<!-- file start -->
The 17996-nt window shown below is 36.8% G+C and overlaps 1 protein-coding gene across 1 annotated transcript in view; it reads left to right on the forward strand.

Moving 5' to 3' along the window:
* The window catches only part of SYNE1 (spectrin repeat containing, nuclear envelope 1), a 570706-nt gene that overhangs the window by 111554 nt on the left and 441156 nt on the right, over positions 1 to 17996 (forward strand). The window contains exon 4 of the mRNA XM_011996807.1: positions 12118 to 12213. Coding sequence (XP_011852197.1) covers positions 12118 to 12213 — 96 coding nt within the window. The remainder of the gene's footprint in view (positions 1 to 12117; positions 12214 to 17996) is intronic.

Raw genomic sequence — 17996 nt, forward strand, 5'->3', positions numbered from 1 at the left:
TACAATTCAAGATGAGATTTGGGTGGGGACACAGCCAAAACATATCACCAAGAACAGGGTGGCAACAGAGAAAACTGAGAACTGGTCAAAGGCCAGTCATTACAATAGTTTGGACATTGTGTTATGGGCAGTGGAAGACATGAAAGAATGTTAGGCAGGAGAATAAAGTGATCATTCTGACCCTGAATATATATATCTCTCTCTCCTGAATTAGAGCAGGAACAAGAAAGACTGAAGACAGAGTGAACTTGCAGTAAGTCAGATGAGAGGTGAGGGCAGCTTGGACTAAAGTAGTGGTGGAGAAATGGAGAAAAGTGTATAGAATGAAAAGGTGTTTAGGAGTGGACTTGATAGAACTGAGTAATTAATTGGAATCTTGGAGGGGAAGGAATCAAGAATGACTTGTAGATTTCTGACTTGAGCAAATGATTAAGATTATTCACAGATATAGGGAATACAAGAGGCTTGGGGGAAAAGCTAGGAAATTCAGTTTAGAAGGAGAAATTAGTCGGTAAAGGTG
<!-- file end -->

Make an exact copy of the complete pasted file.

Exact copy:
The 17996-nt window shown below is 36.8% G+C and overlaps 1 protein-coding gene across 1 annotated transcript in view; it reads left to right on the forward strand.

Moving 5' to 3' along the window:
* The window catches only part of SYNE1 (spectrin repeat containing, nuclear envelope 1), a 570706-nt gene that overhangs the window by 111554 nt on the left and 441156 nt on the right, over positions 1 to 17996 (forward strand). The window contains exon 4 of the mRNA XM_011996807.1: positions 12118 to 12213. Coding sequence (XP_011852197.1) covers positions 12118 to 12213 — 96 coding nt within the window. The remainder of the gene's footprint in view (positions 1 to 12117; positions 12214 to 17996) is intronic.

Raw genomic sequence — 17996 nt, forward strand, 5'->3', positions numbered from 1 at the left:
TACAATTCAAGATGAGATTTGGGTGGGGACACAGCCAAAACATATCACCAAGAACAGGGTGGCAACAGAGAAAACTGAGAACTGGTCAAAGGCCAGTCATTACAATAGTTTGGACATTGTGTTATGGGCAGTGGAAGACATGAAAGAATGTTAGGCAGGAGAATAAAGTGATCATTCTGACCCTGAATATATATATCTCTCTCTCCTGAATTAGAGCAGGAACAAGAAAGACTGAAGACAGAGTGAACTTGCAGTAAGTCAGATGAGAGGTGAGGGCAGCTTGGACTAAAGTAGTGGTGGAGAAATGGAGAAAAGTGTATAGAATGAAAAGGTGTTTAGGAGTGGACTTGATAGAACTGAGTAATTAATTGGAATCTTGGAGGGGAAGGAATCAAGAATGACTTGTAGATTTCTGACTTGAGCAAATGATTAAGATTATTCACAGATATAGGGAATACAAGAGGCTTGGGGGAAAAGCTAGGAAATTCAGTTTAGAAGGAGAAATTAGTCGGTAAAGGTG